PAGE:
USask graduate student Jessica Jack studies medical anthropology in the College of Arts and Science. (Photo: Submitted)

USask research examines Canada's shift to later parenthood

A USask researcher examines why Canadians are choosing to become parents later, and the impacts this can have on individuals, the economy and politics.

University of Saskatchewan (USask) graduate student Jessica Jack is investigating why Canadian adults are choosing to have children later in life — or not at all — and the impacts of these decisions on the economy and political systems across the nation.

The research seeks to understand the intentions of Canadians regarding parenthood and to discover the first steps in developing a support platform for individuals as they make these decisions.

Declining birthrates and rising parental ages around the country have serious impacts on many areas of Canadian life, so understanding why this is happening is key,” said Jack, who is working toward her Master of Arts in anthropology in the department’s medical anthropology stream.

The effects of Canadians becoming parents later in life can be widespread.

“Canadian reproduction has fallen below the rate of replacement, meaning that the population is declining and immigration [rates are] not enough to replace those numbers,” said Jack.

As population numbers decline, this can result in a shrinking workforce, labour shortages, and decreased tax revenue that could impact government programs and service delivery.

“To help mitigate these economic impacts, this research highlights what individuals see as their own barriers to reproduction and provides a platform for change in addressing those barriers.”

Jack interviewed various adults of a typical reproductive age to examine what is driving their decisions regarding timelines for becoming parents — or for not becoming parents. Major themes from the interviews were used to paint a picture of the most common experiences of individuals who are considering starting a family.

Findings indicated that Canadians decide whether to become parents mainly based on three factors – the perceived weight of responsibility, the amount of community support available to them, and current societal norms surrounding the best time for parenthood.

As financial pressures mount and the job market becomes increasingly competitive, Jack found that many potential parents feel that they are expected to wait to complete their post-secondary educations and begin their careers before considering childbearing, or until they can afford or find help from others to support them.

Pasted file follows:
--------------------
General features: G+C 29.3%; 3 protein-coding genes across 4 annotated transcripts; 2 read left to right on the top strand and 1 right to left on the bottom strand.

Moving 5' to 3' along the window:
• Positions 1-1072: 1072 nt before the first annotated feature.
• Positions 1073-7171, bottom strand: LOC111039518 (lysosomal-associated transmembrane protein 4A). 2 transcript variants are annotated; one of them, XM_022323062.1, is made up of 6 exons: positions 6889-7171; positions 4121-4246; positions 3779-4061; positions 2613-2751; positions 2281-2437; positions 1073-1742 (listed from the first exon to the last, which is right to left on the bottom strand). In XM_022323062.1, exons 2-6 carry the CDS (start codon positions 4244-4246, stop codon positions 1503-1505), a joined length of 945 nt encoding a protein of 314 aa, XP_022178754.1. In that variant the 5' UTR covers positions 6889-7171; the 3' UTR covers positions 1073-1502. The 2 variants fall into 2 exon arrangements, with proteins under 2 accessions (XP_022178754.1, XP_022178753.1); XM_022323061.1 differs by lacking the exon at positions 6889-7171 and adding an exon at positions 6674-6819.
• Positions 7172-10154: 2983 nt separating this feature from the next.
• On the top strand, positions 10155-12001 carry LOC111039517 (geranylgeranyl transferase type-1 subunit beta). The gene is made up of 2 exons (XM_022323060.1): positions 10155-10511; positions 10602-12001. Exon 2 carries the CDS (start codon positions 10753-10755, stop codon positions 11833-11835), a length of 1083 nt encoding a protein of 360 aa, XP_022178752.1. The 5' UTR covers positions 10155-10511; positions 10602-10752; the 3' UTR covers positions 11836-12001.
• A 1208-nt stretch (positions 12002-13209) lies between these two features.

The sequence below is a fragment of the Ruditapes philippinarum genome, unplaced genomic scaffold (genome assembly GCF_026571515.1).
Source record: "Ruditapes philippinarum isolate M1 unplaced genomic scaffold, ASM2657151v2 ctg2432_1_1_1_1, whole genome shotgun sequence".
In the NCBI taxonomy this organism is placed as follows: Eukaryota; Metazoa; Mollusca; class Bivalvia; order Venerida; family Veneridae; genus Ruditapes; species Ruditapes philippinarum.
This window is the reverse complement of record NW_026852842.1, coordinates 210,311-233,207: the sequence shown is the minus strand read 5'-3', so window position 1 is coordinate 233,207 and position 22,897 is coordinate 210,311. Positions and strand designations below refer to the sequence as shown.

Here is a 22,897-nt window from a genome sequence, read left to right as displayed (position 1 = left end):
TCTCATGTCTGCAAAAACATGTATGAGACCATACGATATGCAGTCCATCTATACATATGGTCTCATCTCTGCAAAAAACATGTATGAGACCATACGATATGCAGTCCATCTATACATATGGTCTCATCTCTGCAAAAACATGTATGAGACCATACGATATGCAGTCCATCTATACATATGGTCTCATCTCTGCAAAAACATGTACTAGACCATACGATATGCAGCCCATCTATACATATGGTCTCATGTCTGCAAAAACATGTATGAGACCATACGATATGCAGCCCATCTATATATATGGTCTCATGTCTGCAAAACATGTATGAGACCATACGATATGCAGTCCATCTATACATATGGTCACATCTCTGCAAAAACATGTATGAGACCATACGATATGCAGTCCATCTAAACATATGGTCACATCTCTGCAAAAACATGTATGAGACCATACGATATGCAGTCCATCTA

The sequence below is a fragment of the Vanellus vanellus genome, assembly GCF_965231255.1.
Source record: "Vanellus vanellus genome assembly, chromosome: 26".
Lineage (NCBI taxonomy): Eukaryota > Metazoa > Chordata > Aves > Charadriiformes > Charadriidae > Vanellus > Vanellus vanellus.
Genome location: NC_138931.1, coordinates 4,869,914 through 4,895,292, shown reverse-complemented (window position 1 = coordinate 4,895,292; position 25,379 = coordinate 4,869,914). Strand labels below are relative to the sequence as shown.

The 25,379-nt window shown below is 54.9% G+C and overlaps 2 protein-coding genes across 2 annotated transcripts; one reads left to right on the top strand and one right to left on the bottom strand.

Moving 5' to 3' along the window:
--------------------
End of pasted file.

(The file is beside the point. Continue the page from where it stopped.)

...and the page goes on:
The research provides communities and community leaders with possible solutions to overcoming parenthood barriers, such as reducing the weight of responsibility that comes with childbearing, through increased community support.

Jack said it is also crucial to understand the various reproductive contexts that exist today – such as the challenges facing potential parents in the 2SLGBTQ+ community – and the importance of these contexts in decision-making.

The research is novel in that it examines a wide array of reproductive perspectives in Saskatchewan, including mothers, fathers, non-parents, and parents in the 2SLGBTQ+ community. To date, there has been only minimal reproductive decision research conducted in the province.

The work is part of a wider SSHRC-funded project led by Dr. Karen Lawson (PhD) in psychology. It was presented at the Society for Reproductive and Infant Psychology annual conference in 2021.

Jack said the next part of her research will focus on the parenthood choices made by 2SLGBTQ+ people in Saskatchewan and how the cultural shifts of COVID-19 have impacted those decisions.

“Reproduction is such a central concern for humanity in general, as rising population pressure around the globe brings to light many serious concerns centered around the long-term future of the planet,” said Jack.

Jack’s work is supervised by Dr. Pamela Downe (PhD), a USask professor of medical anthropology with a background in maternal health and community-based engagement research.

As the next step in her career, Jack hopes to pursue a doctorate degree focused on health knowledge translation – taking academic research and turning it into applicable, beneficial outcomes for the general population.

The research has been funded by the Social Sciences and Humanities Research Council of Canada.

This article first ran as part of the 2021 Young Innovators series, an initiative of the USask Research Profile and Impact office in partnership with the Saskatoon StarPhoenix.

Brooke Kleiboer is a communications student intern in the USask Research Profile and Impact unit.

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